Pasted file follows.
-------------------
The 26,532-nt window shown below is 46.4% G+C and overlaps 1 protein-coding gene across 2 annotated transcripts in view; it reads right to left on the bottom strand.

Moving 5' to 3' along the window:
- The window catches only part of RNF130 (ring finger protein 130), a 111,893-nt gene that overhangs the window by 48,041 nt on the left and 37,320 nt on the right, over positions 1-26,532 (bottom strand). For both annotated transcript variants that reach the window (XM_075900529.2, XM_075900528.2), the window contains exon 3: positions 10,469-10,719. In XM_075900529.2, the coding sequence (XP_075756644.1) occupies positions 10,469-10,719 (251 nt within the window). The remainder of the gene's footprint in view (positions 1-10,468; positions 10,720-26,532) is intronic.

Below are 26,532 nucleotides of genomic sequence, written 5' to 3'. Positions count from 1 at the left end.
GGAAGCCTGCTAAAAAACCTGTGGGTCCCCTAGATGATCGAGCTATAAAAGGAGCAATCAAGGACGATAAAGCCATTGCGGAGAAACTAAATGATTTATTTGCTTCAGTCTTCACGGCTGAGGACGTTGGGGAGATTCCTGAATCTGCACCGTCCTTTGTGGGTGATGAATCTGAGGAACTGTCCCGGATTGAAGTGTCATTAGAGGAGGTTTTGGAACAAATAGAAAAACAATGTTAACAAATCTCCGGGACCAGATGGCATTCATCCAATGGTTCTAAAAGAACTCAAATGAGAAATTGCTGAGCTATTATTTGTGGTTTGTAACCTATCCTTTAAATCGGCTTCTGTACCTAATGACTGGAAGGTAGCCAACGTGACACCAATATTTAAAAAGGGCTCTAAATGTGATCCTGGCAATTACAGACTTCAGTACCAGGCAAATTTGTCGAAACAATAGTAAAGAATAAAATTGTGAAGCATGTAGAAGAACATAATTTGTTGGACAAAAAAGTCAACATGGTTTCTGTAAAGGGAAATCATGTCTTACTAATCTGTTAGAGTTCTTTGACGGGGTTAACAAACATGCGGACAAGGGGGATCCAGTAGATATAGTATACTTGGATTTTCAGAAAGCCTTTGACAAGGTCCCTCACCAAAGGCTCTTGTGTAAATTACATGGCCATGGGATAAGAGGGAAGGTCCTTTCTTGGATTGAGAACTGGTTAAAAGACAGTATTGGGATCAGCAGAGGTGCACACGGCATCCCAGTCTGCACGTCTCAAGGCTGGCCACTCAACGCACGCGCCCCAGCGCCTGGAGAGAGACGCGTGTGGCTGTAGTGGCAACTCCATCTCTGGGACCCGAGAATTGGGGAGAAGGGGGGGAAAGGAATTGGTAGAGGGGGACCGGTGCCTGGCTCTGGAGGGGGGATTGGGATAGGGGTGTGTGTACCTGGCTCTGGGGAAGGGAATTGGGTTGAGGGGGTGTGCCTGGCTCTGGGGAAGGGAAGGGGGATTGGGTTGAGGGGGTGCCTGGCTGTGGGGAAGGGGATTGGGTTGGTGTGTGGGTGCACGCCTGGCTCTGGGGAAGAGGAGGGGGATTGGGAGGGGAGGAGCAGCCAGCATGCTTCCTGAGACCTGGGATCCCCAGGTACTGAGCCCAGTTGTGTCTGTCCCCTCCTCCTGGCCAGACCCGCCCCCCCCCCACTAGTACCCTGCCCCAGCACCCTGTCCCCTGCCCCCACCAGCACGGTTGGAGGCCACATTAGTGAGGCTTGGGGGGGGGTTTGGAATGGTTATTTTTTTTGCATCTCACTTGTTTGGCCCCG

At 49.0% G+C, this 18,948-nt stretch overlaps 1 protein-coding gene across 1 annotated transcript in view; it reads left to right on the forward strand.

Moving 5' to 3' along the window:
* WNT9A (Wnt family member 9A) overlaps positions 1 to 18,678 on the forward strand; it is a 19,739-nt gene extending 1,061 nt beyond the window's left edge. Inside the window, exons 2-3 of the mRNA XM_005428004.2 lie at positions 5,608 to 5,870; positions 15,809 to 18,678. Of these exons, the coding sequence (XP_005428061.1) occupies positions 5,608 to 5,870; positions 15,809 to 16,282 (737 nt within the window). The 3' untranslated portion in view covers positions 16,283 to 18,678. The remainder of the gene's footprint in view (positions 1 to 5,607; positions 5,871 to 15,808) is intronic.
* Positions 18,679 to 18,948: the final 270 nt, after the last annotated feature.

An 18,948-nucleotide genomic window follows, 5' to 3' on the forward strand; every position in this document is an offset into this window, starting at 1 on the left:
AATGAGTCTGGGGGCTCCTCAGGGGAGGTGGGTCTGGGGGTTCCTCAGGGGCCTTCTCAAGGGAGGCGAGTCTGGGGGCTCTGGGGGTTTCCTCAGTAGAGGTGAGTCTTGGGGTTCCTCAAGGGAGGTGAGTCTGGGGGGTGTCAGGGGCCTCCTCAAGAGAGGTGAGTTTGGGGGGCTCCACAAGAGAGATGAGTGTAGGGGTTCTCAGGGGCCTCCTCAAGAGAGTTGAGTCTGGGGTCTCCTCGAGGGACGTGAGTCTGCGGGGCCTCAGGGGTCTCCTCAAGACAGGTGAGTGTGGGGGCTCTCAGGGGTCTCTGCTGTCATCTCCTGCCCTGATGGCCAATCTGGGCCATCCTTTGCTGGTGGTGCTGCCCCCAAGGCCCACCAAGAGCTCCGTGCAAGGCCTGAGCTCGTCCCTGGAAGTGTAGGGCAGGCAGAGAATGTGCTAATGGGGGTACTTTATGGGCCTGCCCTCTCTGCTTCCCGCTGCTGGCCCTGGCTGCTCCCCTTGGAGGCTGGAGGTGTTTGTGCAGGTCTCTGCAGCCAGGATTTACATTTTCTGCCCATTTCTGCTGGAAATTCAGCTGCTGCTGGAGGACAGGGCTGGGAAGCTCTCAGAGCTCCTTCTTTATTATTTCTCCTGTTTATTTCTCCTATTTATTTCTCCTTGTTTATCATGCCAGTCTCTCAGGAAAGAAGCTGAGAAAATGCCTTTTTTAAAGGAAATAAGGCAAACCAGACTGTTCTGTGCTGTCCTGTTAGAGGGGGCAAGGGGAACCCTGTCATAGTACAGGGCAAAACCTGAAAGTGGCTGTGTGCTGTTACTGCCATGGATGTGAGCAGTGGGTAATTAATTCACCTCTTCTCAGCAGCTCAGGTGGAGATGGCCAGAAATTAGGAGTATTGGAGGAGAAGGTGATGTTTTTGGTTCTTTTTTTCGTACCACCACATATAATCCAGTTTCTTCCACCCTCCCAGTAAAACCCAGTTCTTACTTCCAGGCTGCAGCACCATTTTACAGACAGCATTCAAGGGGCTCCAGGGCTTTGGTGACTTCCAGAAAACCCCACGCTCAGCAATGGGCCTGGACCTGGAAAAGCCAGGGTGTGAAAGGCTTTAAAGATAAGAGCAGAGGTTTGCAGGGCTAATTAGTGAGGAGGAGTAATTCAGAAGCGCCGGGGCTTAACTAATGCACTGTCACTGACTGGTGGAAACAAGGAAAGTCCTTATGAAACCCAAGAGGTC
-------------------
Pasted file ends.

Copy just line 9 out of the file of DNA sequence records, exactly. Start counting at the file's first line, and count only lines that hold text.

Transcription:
* Positions 18,679 to 18,948: the final 270 nt, after the last annotated feature.